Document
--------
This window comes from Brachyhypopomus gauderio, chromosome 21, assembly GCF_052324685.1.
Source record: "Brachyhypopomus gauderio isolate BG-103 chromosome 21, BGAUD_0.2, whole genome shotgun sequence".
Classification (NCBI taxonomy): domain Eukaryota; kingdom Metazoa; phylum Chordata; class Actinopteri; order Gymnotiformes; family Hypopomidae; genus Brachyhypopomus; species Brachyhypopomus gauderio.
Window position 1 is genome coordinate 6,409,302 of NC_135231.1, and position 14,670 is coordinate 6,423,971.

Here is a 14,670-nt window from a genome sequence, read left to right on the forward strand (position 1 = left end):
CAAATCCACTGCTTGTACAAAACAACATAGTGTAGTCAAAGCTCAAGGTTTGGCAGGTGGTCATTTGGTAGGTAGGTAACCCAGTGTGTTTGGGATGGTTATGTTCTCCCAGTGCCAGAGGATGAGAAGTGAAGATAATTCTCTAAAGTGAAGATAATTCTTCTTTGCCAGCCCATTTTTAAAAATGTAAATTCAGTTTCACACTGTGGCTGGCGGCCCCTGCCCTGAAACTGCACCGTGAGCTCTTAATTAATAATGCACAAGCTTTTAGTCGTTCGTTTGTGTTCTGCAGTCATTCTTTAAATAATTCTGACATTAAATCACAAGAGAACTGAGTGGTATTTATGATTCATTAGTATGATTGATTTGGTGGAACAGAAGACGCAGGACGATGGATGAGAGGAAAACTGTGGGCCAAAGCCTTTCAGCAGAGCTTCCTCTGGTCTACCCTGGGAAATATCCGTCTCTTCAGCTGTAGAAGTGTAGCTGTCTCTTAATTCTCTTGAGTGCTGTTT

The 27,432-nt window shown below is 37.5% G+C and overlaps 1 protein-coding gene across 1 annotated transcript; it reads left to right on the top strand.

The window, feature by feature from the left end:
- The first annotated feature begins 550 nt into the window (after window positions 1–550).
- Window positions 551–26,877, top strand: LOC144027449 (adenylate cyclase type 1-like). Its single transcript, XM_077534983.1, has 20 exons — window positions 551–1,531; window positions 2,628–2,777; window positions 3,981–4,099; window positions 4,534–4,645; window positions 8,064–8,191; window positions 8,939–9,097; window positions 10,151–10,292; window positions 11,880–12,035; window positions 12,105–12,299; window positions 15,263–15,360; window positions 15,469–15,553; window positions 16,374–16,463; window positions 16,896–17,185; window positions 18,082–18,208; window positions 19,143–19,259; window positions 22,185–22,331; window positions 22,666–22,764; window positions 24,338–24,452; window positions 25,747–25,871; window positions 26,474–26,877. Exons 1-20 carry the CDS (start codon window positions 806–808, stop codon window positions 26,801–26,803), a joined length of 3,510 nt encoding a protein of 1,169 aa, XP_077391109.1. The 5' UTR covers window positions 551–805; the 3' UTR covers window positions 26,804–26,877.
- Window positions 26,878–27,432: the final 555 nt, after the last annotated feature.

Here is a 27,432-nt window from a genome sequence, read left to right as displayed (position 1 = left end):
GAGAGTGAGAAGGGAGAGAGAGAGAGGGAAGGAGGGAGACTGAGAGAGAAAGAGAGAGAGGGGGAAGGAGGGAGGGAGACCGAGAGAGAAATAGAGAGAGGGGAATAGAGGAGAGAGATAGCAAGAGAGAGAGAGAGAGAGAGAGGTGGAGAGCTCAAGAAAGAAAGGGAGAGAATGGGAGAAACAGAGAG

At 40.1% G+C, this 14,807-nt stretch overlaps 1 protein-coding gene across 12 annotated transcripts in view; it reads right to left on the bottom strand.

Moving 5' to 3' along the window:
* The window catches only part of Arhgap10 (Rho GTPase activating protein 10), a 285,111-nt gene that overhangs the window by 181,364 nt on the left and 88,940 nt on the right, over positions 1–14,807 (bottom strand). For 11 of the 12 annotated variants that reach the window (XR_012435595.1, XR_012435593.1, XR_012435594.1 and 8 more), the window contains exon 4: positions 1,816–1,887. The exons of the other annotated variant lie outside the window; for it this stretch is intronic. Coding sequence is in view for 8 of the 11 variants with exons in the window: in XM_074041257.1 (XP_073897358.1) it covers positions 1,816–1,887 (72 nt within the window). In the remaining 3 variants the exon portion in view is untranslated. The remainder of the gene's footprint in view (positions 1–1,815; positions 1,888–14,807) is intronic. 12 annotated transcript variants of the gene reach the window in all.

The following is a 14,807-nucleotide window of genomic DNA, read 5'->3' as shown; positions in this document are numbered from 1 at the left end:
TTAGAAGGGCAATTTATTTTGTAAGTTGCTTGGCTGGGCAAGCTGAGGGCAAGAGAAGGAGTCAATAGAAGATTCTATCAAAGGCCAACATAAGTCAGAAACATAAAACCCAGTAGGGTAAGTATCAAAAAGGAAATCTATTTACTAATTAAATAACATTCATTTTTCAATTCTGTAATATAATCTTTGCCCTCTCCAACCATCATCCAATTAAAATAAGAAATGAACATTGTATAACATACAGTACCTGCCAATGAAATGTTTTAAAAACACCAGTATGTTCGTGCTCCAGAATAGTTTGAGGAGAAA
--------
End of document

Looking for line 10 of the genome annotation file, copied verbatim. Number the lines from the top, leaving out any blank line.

- Window positions 551–26,877, top strand: LOC144027449 (adenylate cyclase type 1-like). Its single transcript, XM_077534983.1, has 20 exons — window positions 551–1,531; window positions 2,628–2,777; window positions 3,981–4,099; window positions 4,534–4,645; window positions 8,064–8,191; window positions 8,939–9,097; window positions 10,151–10,292; window positions 11,880–12,035; window positions 12,105–12,299; window positions 15,263–15,360; window positions 15,469–15,553; window positions 16,374–16,463; window positions 16,896–17,185; window positions 18,082–18,208; window positions 19,143–19,259; window positions 22,185–22,331; window positions 22,666–22,764; window positions 24,338–24,452; window positions 25,747–25,871; window positions 26,474–26,877. Exons 1-20 carry the CDS (start codon window positions 806–808, stop codon window positions 26,801–26,803), a joined length of 3,510 nt encoding a protein of 1,169 aa, XP_077391109.1. The 5' UTR covers window positions 551–805; the 3' UTR covers window positions 26,804–26,877.